Wasted Goodbyes.

Back when I was young, around ten to eleven years old, I asked my mom who her closest friends were, and among them, who her best friend was. I vaguely remember her going on about so many people but what I remember clearly was her answer when I asked her if she knew what each of them were doing and where they were. Her answer was “I wish I knew.”

That got me thinking. Do adults not have friends? Are they so busy doing adult stuff that they don’t make any friends? Oh boy, that worried me. It was right then and there that I promised myself that I wouldn’t be THAT person, who grew up forgetting their friends. The one who ends up being a busy adult, no way! I went back to school the next day and our whole group, the 13 of us, made that promise that we would forever keep in touch.

And 5 years after high school, I’m glad to say we’re still together! We make sure we meet up atleast once in two/three months and when we meet, we fall back into our old pattern. It’s a blessing, really.

And then there are exceptions. Those friends that I’ve had to let go due to some reason, and those who let go of me. There were quite many, and every time, every single time, when I felt it go wrong, I kept thinking of the promise that I made to myself when I was eleven, and I clung on. I did my best to make it right and reach out but either because of the circumstances or that the person themselves didn’t really care anymore, it didn’t work out.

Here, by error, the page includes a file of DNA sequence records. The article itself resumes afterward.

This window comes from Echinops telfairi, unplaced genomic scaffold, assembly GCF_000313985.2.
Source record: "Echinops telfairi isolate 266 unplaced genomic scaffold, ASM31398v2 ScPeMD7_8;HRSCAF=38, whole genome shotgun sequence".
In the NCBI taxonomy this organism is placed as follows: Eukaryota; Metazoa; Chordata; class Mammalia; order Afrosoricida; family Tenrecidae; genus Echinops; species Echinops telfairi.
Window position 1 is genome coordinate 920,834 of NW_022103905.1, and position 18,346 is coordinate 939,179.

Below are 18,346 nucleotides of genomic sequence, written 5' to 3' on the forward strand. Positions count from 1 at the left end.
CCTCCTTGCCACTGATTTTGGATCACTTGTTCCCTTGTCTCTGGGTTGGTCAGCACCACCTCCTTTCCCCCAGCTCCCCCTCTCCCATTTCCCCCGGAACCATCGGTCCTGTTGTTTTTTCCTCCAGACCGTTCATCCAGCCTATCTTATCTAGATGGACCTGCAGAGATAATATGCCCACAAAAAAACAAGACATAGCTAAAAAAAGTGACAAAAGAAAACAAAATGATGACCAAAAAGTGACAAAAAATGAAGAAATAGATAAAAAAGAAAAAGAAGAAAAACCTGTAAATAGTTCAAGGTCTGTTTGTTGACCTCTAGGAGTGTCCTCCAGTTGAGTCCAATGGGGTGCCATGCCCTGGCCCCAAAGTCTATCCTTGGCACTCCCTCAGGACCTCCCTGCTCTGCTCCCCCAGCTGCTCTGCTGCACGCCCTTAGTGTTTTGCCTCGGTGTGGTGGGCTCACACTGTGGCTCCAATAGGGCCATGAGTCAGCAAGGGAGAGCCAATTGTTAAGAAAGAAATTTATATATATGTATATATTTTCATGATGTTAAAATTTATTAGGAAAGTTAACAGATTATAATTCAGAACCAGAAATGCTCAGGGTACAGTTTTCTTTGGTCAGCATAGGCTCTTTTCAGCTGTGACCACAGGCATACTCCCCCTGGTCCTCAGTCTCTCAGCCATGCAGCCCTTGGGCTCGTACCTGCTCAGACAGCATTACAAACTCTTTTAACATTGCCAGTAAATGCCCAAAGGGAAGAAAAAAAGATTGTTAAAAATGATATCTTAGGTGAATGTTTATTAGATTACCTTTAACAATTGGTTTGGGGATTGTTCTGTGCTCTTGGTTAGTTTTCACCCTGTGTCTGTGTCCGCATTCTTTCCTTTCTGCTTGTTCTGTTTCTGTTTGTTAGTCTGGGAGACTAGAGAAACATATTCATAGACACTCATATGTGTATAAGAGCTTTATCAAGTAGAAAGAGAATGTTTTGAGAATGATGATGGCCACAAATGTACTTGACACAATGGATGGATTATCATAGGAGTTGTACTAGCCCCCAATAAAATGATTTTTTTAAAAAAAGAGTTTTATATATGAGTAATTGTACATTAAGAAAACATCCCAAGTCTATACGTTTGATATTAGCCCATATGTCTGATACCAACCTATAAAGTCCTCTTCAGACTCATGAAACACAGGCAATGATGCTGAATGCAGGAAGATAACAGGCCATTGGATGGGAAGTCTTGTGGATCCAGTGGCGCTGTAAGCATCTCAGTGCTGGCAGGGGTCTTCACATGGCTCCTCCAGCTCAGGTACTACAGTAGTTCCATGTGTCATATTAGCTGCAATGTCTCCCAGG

I tried again a few years later, getting in touch with them and seeing what’s up with them, when it hit me. It felt different. The whole exchange felt new and wrong and that’s when I realized that it’s never going to be the same anymore. It was a sad realization, but I was happy because I found the reason to stop going after them. In fact, last week I said goodbye to one of my very close high school friend. I was very close to him but he ended up trusting the words of other people and not mine, despite everything I’ve done for him. I still try getting in touch with him once in every few months but honestly, I got tired. Really tired. And that’s when I decided that I needed to break my promise.